Beech leaf disease didn’t go away. Instead, it spread from Pogacnik’s Ground Zero to nine Ohio counties and parts of New York and Pennsylvania. Hoping to identify a cause, researchers began grinding up leaves from infected and uninfected beech leaves and using a technique that amplifies pieces of DNA unique to fungi, bacteria and viruses, to see whether diseased trees harbor organisms that healthy ones don’t. The studies came up empty.

Bonello and a graduate student are now enhancing the tests using a newer method called next-generation sequencing, which could turn up organisms that the earlier studies missed. “You’re essentially trying to find a needle in a haystack by comparing two haystacks,” he said, “one with a needle, one without.”

If diseased leaves yield DNA not present in healthy ones, the researchers will have a suspect, though they will still need to isolate it and prove that it can infect healthy trees. Bonello expects to have initial results within a year.

The study may turn out to be moot, however, thanks to a possible culprit revealed at a May meeting in Parma, Ohio. Ohio Department of Agriculture plant pathologist David McCann reported that he had found thousands of microscopic worms called nematodes wriggling on infected beech leaves. McCann sent specimens to USDA nematologist Lynn Carta in Beltsville, Md., who discovered that they were related to a bush-dwelling nematode known in New Zealand but never seen in the Americas. Research is now underway to determine whether it is the same species recently found on beech trees in Japan.

McCann doubts that his nematodes will prove to be beech leaf disease’s sole cause. Feeding by those worms tends to create discolored or dead spots on leaves, not the linear bands seen in beech leaf disease.

Others are more optimistic. “Right now it’s probably our best lead,” said Jennifer Koch, a Forest Service biologist based in Delaware, Ohio, who has coordinated much of the research that has been done.

After six years of working on the cheap, beech leaf disease researchers just got some welcome news. In June, the Forest Service released its first dedicated funding — $156,000 — to help track the disease’s spread and accelerate the search for a cause. Hausman is leading the tracking effort; she has helped develop a free smartphone app that will allow foresters and others to quickly enter information about beeches’ locations and conditions.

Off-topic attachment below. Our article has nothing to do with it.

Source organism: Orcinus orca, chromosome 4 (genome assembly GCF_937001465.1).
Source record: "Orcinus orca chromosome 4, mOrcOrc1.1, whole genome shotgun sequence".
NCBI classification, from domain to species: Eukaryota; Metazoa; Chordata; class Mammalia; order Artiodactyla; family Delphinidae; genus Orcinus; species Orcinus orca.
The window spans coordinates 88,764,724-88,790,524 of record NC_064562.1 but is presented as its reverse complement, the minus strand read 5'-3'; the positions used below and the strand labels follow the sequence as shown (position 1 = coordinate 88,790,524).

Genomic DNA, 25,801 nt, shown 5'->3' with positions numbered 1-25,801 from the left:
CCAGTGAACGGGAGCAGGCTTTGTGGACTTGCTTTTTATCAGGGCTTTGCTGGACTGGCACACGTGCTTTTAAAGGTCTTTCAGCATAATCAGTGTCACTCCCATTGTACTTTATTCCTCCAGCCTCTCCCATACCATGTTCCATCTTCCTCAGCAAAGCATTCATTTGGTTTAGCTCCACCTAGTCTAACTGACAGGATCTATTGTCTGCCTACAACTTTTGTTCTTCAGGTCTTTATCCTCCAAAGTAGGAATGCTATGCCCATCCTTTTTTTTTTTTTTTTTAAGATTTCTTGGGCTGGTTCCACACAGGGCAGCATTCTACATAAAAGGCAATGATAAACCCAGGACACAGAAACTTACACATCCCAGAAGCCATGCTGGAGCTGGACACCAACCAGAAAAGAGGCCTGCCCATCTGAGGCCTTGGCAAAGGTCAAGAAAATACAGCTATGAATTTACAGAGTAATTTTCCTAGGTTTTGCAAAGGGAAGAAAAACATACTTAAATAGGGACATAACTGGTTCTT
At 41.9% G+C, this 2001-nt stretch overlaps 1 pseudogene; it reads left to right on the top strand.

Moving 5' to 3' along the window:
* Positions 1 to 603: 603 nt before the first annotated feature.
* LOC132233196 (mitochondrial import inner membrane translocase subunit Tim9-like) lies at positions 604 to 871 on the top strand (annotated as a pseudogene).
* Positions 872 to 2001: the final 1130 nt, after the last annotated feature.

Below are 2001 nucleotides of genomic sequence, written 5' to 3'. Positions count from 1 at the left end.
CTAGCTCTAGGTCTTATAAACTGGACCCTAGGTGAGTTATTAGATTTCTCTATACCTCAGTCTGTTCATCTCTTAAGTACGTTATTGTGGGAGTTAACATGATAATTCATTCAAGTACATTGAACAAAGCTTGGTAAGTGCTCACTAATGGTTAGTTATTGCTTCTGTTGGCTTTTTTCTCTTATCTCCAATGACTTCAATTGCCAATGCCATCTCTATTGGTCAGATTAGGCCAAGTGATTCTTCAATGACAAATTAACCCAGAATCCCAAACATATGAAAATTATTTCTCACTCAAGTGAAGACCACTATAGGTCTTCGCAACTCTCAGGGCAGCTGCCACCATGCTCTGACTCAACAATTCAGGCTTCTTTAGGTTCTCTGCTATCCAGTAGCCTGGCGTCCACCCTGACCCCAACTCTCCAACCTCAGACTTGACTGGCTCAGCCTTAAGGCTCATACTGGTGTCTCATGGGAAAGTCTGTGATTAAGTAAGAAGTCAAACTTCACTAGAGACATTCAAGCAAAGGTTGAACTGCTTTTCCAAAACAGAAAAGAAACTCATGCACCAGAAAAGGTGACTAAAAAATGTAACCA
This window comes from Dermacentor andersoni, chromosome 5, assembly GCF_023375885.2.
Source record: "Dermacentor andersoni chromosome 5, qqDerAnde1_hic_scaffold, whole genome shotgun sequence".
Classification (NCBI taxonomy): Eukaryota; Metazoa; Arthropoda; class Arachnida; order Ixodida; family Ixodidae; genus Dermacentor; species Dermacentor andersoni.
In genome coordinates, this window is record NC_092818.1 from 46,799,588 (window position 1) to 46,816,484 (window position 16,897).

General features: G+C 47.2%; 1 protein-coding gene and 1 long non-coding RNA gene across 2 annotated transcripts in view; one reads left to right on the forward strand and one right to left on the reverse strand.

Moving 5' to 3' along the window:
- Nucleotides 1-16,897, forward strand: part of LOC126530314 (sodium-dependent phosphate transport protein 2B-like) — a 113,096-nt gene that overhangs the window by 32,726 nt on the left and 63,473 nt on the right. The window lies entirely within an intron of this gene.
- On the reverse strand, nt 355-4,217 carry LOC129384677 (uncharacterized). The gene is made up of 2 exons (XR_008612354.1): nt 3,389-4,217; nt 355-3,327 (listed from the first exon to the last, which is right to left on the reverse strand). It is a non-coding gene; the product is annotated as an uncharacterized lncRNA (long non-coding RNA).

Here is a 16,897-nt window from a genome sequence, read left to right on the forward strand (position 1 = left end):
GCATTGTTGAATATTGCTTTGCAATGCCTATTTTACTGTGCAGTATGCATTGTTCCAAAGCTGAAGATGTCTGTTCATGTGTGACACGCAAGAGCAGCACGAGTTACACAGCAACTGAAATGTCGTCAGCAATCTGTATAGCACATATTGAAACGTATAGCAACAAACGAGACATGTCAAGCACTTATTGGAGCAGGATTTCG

Koch and scientists at the Holden Arboretum in Kirtland, Ohio, will use part of the funding to infect healthy beeches with McCann’s nematodes and see whether they get sick. If they do, it will be the first break in a six-year-old cold case. The research funding “really changes the landscape in terms of being able to move forward and hopefully find what the problem is,” said David Burke, a biologist at the arboretum.

There’s also the question about how to respond to a mystery pathogen. That decision falls largely to the USDA’s Animal and Plant Health Inspection Service, which can impose quarantines and take other measures to keep pests and disease from spreading. APHIS scientists have participated in some of the research, but a spokeswoman wrote in an email that the agency is not taking other action on the disease.

Faith Campbell, vice president of the nonprofit Center for Invasive Species Prevention in Fairfax, Va., fears that regulators are missing an opportunity to try to limit the damage by restricting the movement of beech trees out of diseased areas. She’s especially concerned that the landscaping industry could inadvertently spread the disease; already, a shipment of infected beech trees from Ohio has shown up at a nursery in Ontario.

“I don’t think we should wait around to see” whether the disease gets worse, Campbell said. “The longer you wait, the more difficult it’s going to be to control.”